The fast-tracked guidance follows the re-classification of these products last year to allow specialist doctors to prescribe them where the clinical needs of patients cannot be met by licensed medicines.
The draft guidance, which is open for public consultation until 5 September 2019, considers the use of these products for people with intractable nausea and vomiting as a result of chemotherapy, chronic pain, spasticity, and severe treatment-resistant epilepsy.
NHS England has also today published a review aimed at assessing the barriers to prescribing cannabis-based medicinal products where it is safe and clinically appropriate.
The review highlights that the lack of evidence about the long term safety and effectiveness of medicinal cannabis has weighed heavily on prescribing decisions and recommends two clinical trials be set up.
The draft NICE guidance looks at most of the cannabis-based medicinal products for treating these conditions, including the licensed products Sativex for treating spasticity in people with multiple sclerosis and nabilone for treating symptoms of nausea and vomiting in people having chemotherapy.
It makes 8 separate recommendations for further research across all the indications and cannabis-based medicinal products covered in the guidance, reflecting the overall lack of clinical and cost-effectiveness evidence for these products.
The committee were unable to make a recommendation about the use of cannabis-based medicines for severe treatment-resistant epilepsy because there was a lack of clear evidence that these treatments provide any benefits.
The draft guidance recommends nabilone as an add-on treatment for adults with chemotherapy-induced nausea and vomiting which hasn’t responded to conventional licensed medicines.
The draft guidance does not recommend Sativex for treating spasticity in people with multiple sclerosis because it was found to be not cost-effective at its current list price in relation to the benefits it provides. It also says that other cannabis-based medicinal products should not be offered to treat spasticity unless as part of a clinical trial.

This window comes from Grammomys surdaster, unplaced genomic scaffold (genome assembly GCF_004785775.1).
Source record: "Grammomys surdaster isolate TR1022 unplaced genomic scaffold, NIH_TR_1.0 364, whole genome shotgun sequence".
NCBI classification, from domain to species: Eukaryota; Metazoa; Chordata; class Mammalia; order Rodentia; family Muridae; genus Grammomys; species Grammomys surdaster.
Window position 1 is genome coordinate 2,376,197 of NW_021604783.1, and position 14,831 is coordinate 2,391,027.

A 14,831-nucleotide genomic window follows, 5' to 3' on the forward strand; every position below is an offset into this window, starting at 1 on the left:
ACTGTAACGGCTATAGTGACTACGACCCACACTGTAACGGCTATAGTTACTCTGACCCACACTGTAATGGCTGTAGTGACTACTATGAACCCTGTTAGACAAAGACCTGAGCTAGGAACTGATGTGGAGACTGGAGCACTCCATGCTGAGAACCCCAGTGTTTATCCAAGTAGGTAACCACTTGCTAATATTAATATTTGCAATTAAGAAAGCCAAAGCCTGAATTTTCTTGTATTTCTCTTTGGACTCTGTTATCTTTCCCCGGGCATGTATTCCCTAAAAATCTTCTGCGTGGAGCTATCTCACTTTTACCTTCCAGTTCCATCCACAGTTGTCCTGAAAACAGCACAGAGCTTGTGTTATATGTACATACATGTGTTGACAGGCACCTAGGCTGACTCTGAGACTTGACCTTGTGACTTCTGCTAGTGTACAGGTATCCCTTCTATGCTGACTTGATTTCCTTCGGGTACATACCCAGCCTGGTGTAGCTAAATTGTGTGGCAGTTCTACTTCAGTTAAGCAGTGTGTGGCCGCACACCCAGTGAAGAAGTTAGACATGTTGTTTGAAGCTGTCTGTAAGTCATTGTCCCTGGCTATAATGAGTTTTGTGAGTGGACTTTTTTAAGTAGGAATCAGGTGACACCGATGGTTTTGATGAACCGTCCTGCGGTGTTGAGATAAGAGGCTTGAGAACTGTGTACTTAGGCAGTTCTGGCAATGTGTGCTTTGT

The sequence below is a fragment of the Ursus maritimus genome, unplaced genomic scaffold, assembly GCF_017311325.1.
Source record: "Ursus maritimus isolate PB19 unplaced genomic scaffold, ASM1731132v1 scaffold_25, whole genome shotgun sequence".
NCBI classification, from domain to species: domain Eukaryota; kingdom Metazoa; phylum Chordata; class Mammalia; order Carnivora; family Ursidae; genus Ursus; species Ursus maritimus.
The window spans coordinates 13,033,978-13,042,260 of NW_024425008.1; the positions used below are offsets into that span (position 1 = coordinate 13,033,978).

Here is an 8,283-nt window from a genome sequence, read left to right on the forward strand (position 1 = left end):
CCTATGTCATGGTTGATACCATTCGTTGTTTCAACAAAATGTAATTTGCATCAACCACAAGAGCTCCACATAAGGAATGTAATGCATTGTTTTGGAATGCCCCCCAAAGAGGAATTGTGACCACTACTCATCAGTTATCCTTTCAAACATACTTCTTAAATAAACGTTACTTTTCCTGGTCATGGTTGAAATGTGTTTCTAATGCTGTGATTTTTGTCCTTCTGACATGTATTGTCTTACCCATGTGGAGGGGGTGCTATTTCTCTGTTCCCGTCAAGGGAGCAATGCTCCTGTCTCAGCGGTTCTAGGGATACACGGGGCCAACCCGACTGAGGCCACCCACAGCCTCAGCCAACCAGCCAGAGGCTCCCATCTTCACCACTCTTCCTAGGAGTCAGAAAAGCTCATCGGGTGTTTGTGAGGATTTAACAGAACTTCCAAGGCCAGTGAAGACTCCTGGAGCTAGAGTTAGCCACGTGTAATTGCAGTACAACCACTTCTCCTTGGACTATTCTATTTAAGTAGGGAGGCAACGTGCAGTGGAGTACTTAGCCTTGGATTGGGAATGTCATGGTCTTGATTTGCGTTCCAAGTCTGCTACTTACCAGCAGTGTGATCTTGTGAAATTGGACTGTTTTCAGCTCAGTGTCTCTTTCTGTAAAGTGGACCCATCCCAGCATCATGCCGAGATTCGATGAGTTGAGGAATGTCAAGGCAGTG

The draft guidance also says that, other than cannabidiol (CBD, a pure, plant-derived cannabinoid) used on its own in the context of a clinical trial, no cannabis-based medicinal products should be used for treating chronic pain. Again, this is because the benefits they offer are very small compared with their high costs and so they can’t be considered a cost-effective use of NHS resources.
Paul Chrisp, director of the Centre for Guidelines at NICE, said: “We recognise that some people will be disappointed that we have not been able to recommend the wider use of cannabis-based medicinal products. However, we were concerned when we began developing this guidance that a robust evidence base for these mostly unlicensed products was probably lacking. Having now considered all the available evidence it’s therefore not surprising that the committee has not been able to make many positive recommendations about their use.
“In most cases, the draft guidance recommends that more research is carried out, echoing the recent call by the National Institute of Health Research for research proposals for these products. To that end NICE welcomes the recent suggestion from the House of Commons Health and Social Care Committee that companies should be encouraged to undertake or enable research into their medicinal cannabis products.”
The NHS England review, developed by listening to families and the specialist clinicians responsible for care, makes clear that consistency is key and to ensure this, clinicians need the best information and support available to make decisions to prescribe medicinal cannabis for children with severe epilepsy which does not respond to regular treatment.
New research and a network of clinical experts who can provide doctors with advice are among the recommendations made.
Dr Keith Ridge, chief pharmaceutical officer at NHS England said: “Without sufficient evidence to help them balance potential benefits against potential harms when they are deciding whether to prescribe medicinal cannabis to children with very severe epilepsy, it is clear clinicians are very reluctant to prescribe.
“We heard loud and clear the concerns and frustration the children’s families are feeling, but these recommendations aim to help us develop the evidence base to understand how safe these products are, and ensure education and expert advice is available to support clinicians across the UK.”